When properly analyzed with better data and closer attention to detail, it becomes quite clear that US healthcare spending is not astronomically high for a country of its wealth. Below I will layout these arguments in much greater detail and provide data, plots, and some statistical analysis to prove my point.
Using Actual Individual Consumption (AIC) we can explain the vast majority of healthcare expenditure differences between countries in any given year and the evolution of healthcare expenditure increases across more than 40 years!
Total per capita health care spending increases as wealth increases because people actually demand more goods and services (volume) per capita and because it is relatively labor intensive sector that does not enjoy the productivity gains found in some other sectors of the economy, i.e., overall costs increase through both volume and price together (volume * price).
Now, to be clear, my position is not that we ought to be spending as much as we spend. My position is that the issues we face are very similar to the issues faced in Europe and other prosperous countries (and are generally similar to patterns many decades earlier). They are largely differences in degree, not kind. Our large apparent cost differences mostly originate from our significantly higher material standard of living. The long term increases found in the United States and other developed countries are generally a product of ever increasing material living conditions and varying levels of productivity in different economic sectors (healthcare being labor intensive and relatively high skilled at that).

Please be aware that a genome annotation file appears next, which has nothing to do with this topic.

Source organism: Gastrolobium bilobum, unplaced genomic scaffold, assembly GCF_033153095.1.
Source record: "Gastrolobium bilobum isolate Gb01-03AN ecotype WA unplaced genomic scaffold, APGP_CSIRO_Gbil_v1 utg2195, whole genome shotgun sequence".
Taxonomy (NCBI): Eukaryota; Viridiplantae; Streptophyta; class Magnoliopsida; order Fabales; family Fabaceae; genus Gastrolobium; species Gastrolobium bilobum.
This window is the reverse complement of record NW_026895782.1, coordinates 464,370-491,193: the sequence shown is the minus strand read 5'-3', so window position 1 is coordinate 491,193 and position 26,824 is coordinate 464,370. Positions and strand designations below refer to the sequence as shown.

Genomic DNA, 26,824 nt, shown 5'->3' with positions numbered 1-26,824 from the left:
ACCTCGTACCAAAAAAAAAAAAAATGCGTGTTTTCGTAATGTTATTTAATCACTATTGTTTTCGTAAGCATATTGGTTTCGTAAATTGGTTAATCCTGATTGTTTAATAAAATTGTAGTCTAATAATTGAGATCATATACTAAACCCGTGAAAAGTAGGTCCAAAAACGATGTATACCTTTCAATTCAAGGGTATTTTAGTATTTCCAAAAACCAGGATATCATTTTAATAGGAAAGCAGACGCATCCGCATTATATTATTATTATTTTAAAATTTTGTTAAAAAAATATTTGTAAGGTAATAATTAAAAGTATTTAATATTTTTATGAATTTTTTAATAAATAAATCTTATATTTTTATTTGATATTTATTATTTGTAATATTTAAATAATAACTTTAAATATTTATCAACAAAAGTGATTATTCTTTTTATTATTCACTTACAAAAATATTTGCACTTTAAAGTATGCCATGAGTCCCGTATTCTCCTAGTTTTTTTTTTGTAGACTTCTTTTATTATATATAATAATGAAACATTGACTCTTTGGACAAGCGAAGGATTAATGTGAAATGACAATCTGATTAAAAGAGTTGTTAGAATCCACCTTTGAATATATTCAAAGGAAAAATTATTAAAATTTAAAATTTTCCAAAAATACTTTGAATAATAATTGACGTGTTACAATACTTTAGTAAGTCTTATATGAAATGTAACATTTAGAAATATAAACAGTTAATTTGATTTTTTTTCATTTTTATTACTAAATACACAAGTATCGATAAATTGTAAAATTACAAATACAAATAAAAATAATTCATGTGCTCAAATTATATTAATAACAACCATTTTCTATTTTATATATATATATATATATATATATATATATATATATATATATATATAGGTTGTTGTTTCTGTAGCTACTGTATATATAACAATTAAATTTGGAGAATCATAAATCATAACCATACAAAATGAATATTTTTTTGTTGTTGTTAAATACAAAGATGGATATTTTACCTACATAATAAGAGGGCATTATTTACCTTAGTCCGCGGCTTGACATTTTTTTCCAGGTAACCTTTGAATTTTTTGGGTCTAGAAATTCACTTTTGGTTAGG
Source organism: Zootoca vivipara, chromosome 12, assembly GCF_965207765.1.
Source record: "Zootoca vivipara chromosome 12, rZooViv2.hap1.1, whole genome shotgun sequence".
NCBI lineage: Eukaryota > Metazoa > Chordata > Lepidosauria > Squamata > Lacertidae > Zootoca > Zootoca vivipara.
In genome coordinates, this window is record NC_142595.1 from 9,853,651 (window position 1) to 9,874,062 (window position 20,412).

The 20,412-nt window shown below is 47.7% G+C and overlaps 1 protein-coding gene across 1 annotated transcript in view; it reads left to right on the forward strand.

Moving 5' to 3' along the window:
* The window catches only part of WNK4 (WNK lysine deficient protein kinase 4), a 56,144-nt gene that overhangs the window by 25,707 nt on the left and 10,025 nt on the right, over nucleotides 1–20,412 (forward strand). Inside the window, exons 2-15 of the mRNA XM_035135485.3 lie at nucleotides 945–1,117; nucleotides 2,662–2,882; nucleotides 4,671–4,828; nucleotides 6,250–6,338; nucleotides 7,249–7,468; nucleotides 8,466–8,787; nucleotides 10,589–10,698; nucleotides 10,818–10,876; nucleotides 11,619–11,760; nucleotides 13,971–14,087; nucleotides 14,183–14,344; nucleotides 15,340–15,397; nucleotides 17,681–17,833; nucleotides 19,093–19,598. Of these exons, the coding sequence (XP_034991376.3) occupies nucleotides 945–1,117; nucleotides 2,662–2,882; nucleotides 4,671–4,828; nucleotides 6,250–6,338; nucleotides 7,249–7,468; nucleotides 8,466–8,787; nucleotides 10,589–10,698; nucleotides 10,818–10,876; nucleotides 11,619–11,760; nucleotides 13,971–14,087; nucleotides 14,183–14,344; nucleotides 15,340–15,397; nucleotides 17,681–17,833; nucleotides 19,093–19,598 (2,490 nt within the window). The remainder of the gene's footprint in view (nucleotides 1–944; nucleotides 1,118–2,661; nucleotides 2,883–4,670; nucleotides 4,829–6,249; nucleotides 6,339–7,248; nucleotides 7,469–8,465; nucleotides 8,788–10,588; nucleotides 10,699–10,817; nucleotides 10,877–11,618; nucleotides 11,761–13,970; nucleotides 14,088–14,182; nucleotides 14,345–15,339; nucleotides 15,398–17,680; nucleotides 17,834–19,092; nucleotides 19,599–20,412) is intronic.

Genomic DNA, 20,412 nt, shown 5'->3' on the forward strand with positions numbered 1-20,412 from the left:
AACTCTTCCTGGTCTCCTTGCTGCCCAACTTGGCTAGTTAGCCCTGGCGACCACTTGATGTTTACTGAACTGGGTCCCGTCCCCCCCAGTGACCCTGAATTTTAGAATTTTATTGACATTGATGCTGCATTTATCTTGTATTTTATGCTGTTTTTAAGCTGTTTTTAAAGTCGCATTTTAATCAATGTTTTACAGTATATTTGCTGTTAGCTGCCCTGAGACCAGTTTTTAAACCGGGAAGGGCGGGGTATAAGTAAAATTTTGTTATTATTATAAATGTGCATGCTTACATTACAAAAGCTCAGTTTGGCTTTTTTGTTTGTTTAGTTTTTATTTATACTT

There is much less low hanging fruit than people imagine, even less so at a political level when people can actually express their preferences at the voting booth and various other interest groups (providers, hospitals, etc) can influence the process.